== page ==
Caught in the Draft

Tad

Image Source: Tippling Bros.

For those not accustomed to the protocol in craft cocktail bars, being told a drink may take 10 minutes or more to make is enough to send them out the door, never to return. Until recently, though, the issue of rapid service of classics and craft cocktails seemed insoluble. Not anymore.

Given the proliferation of draft wine, expected to experience growth of more than 75 percent, it's not that many more steps to draft cocktails. Tad Carducci of Tippling Bros. consultancy has created beverage programs using draft cocktails for some time now, with Mercadito in Las Vegas currently serving 7 on tap. He predicts, based on numerous conversations with national account restaurant execs, that by the end of 2016 there’ll be draft cocktails poured in some major national chain restaurants. In fact, he's been working for a supplier company on a soup-to-nuts guide to making, serving and maintaining a draft cocktail system for any size operation.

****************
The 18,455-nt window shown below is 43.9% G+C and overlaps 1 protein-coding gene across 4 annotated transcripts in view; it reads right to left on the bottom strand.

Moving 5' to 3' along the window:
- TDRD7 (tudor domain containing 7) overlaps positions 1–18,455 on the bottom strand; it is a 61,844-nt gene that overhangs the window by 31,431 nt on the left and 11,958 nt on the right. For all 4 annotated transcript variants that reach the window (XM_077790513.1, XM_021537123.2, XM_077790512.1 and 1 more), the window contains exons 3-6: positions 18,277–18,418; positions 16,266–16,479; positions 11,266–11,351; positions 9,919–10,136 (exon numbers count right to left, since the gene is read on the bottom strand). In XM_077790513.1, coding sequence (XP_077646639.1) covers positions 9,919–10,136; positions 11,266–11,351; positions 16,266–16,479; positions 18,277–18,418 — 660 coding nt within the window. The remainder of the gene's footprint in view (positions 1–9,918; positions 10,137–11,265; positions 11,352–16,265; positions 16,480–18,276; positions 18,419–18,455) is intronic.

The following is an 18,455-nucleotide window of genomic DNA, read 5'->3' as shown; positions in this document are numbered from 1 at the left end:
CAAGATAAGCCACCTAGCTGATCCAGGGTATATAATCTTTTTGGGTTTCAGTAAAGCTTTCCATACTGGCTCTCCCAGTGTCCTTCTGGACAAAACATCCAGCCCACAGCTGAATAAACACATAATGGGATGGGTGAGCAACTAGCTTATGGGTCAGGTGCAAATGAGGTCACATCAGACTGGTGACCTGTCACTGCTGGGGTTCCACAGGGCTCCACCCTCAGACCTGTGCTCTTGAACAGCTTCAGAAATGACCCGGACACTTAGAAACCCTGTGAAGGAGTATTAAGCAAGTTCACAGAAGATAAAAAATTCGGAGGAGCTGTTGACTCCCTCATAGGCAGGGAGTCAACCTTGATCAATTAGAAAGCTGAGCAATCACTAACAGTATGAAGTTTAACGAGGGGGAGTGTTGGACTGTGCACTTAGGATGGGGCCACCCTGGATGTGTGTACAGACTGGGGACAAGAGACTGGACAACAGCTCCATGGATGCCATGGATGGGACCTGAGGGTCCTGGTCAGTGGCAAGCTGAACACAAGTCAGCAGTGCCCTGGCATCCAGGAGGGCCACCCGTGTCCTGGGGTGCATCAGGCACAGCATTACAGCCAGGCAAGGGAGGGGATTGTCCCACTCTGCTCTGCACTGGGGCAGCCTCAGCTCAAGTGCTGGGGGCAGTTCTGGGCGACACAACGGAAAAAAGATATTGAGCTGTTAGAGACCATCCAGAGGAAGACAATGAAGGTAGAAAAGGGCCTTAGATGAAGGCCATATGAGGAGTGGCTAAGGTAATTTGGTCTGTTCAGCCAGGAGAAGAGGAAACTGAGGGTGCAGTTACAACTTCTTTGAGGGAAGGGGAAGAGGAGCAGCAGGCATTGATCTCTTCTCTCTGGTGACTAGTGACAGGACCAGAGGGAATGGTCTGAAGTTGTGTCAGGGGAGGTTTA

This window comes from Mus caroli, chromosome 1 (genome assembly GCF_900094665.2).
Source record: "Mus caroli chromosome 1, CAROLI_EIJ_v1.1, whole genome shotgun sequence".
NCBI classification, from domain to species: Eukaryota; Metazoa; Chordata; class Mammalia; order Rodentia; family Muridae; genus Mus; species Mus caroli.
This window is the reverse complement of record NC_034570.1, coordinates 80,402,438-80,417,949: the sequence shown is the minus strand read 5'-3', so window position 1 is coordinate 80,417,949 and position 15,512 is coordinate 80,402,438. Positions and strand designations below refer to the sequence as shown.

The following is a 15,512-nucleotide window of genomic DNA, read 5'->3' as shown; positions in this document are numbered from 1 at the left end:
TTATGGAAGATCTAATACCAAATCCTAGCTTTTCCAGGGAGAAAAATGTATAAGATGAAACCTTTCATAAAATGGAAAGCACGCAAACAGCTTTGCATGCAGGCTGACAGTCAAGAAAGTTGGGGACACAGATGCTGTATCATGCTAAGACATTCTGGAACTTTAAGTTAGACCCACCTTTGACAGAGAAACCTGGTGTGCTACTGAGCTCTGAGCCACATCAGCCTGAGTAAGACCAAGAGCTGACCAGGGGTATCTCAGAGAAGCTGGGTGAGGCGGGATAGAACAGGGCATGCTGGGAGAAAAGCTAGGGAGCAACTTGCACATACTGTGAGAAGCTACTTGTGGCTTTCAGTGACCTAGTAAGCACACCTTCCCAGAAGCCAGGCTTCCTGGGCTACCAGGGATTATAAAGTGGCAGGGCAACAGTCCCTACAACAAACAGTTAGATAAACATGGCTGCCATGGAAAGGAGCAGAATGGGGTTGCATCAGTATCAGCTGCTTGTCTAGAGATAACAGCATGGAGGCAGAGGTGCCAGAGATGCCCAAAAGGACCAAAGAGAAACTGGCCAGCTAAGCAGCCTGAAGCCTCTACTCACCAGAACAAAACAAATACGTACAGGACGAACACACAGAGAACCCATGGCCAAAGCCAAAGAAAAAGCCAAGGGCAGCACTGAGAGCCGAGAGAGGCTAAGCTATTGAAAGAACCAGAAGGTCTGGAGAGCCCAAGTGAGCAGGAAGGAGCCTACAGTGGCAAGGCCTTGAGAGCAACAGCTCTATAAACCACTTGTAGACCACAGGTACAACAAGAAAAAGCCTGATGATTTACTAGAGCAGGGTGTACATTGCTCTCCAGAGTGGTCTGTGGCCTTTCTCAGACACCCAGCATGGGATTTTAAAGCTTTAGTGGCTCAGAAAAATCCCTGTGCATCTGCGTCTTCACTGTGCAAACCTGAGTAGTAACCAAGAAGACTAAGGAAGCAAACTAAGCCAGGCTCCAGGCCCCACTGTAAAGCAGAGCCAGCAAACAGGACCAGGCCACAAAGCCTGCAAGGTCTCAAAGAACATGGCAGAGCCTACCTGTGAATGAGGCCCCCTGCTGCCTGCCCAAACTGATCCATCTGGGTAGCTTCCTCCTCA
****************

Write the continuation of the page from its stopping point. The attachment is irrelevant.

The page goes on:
“Operators are now seeing the long-term value and return on investment possibilities, and there are now so many more vendors in the game, for everything from tubing and fittings to installation, that it’s far easier to set up,” Tad says.

Installers are seeing the upswing as well, especially since draft wine programs have awakened many operators to the necessity of using different grade stainless steel, plastic tubing, and gas compared to beer. Even the beer draft world is experiencing change since many craft beers require the so-called "Guinness mix" of mostly nitrogen to serve beers best. And with the advent of cold draft coffee, soon every new operation will have the equipment in place to serve almost any drinkable beverage from a draft system.

Customer resistance is minor, especially when a guest can have a cold Negroni served as quickly as a draft beer instead of that 10-minute hand-crafted house specialty. And when that first or second chain account Carducci posits finds out how quality control, portion control and consistency is improved, it won't be long before draft cocktails are in place anywhere volume is key. Even ordering Manhattans, among the simplest of classic cocktails to make, can be iffy unit to unit, region to region, chain to chain. If standardization, a byword at most chains, has any real meaning, once any remaining kinks are worked out, draft cocktails will be everywhere.

Once something can be done well, it will be done.